Aveline Kushi

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Aveline Kushi (Feb. 27, 1923 - July 23, 2001) was an advocate for macrobiotic diets and world peace. She opened Erehwon, considered the first natural food store, in Brookline, Mass. in the early 1960s.[1] Kushi promoted the macrobiotic philosophy and diet, a Taoist-influenced spiritual practice emphasizing organic and seasonal foods.[2]

Background[edit]

Kushi was born with the name Tomoko Yokoyama in Yokota, Japan. She worked as a school teacher until the end of World War II, when she joined noted macrobiotic activist George Ohsawa's World Government Association and changed her name to Aveline.[1] Kushi moved to the United States on behalf of the group in 1951, and studied at the University of Illinois and Columbia University.[1] Kushi married fellow macrobiology advocate Michio Kushi in 1954.[1]

Career[edit]

Together, Aveline and Michio Kushi moved to Boston, where Aveline opened a health food store, Erehwon, among the first in the nation. The store soon expanded to Los Angeles, and Kushi sold the company in 1983.[3] Aveline also wrote cookbooks, such as Aveline Kushi's Complete Guide to Macrobiotic Cooking for Health, Harmony and Peace in 1985 and The Changing Seasons Cookbook in 1987.[1]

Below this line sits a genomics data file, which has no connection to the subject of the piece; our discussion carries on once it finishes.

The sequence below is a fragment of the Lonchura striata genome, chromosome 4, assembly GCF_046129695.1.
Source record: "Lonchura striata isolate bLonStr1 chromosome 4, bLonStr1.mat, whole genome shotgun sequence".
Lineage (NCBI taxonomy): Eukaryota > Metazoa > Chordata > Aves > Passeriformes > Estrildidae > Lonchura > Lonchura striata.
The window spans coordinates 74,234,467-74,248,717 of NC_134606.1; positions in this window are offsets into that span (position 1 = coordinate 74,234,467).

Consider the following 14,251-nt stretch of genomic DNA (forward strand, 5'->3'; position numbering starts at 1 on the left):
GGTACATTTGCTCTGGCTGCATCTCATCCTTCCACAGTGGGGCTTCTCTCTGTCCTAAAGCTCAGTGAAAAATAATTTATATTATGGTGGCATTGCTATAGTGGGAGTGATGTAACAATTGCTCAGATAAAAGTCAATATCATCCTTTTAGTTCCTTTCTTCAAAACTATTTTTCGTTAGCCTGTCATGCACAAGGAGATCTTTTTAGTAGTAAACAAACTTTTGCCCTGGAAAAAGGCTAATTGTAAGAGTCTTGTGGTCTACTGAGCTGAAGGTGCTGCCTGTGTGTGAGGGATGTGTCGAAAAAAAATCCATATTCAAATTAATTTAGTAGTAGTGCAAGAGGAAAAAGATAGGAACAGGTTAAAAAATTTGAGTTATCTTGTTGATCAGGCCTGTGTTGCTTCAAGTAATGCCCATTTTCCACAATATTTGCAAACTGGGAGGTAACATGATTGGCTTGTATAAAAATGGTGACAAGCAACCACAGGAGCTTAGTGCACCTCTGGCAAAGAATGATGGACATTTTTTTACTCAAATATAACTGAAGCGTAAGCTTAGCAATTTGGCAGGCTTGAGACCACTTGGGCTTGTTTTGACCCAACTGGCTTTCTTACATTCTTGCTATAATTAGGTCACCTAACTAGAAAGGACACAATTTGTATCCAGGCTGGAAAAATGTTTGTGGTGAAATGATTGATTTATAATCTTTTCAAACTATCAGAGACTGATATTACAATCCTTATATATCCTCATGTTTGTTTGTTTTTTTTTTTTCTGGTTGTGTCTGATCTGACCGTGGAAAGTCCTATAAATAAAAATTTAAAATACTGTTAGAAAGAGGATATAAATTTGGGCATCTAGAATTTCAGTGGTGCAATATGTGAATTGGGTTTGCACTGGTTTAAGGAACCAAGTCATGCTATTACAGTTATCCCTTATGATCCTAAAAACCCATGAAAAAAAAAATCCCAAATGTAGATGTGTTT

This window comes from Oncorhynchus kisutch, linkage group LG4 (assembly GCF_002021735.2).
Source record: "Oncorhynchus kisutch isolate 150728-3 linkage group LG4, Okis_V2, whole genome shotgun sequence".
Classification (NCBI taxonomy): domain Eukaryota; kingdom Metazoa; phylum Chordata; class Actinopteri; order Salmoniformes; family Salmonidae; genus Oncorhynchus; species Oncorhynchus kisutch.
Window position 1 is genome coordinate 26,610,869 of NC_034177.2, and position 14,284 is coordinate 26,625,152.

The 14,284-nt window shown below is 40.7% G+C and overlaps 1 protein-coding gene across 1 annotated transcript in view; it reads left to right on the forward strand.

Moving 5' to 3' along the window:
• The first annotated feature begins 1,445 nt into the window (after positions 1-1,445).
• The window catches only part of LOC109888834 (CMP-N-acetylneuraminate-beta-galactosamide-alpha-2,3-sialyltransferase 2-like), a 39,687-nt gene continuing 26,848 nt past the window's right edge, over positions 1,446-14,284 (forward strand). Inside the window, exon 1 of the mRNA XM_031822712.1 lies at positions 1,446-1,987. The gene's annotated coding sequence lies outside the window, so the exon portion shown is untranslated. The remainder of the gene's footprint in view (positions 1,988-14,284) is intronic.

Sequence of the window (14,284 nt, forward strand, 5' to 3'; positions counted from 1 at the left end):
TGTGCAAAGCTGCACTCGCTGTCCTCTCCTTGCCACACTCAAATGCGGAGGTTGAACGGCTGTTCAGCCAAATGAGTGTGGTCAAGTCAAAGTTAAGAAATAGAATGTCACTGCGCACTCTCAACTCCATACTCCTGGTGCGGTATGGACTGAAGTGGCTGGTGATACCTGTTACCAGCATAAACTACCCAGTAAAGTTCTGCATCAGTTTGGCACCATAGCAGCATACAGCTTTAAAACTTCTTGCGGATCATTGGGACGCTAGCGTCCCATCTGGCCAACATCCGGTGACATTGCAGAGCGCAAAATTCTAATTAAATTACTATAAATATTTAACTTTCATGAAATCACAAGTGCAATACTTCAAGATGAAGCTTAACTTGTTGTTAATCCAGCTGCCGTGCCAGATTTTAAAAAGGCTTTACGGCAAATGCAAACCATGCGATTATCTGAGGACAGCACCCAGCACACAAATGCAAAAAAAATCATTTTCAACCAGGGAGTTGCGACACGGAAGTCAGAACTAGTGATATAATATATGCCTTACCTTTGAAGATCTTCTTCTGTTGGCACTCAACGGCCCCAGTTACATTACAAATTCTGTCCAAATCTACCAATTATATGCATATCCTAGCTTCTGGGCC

Kushi was diagnosed with cervical cancer in 1992. Initially, this was treated with chemotherapy, but Kushi shifted to acupuncture and eastern remedies after being told she had reached the limit of traditional therapies. She died of the disease in 2001.[3]

Achievements[edit]

Aveline and Michio Kushi founded the Kushi Foundation, the Kushi Institute and One Peaceful World organizations, all dedicated to the promotion of a macrobiotic philosophy.[1] The Kushi Institute was founded in 1978 to teach macrobiotics. It operates in Beckett, Mass. and Amsterdam.[3]

External links[edit]

References[edit]

  1. ^ a b c d e f Martin, Douglas (23 July 2001). "Aveline Kushi, 78, Advocate of Macrobiotic Diet for Health". The New York Times. Retrieved 27 August 2016. 
  2. ^ Kohn, Livia (2008). Chinese healing exercises: the tradition of Daoyin. Honolulu: University of Hawaiʻi Press. p. 226. ISBN 9780824832346. Retrieved 27 August 2016 – via Project MUSE. (Subscription required (help)). 
  3. ^ a b c Press, Associated (6 July 2001). "Aveline Kushi; Leader in Macrobiotic Diet". Los Angeles Times. Los Angeles Times. The Associated Press. Retrieved 27 August 2016.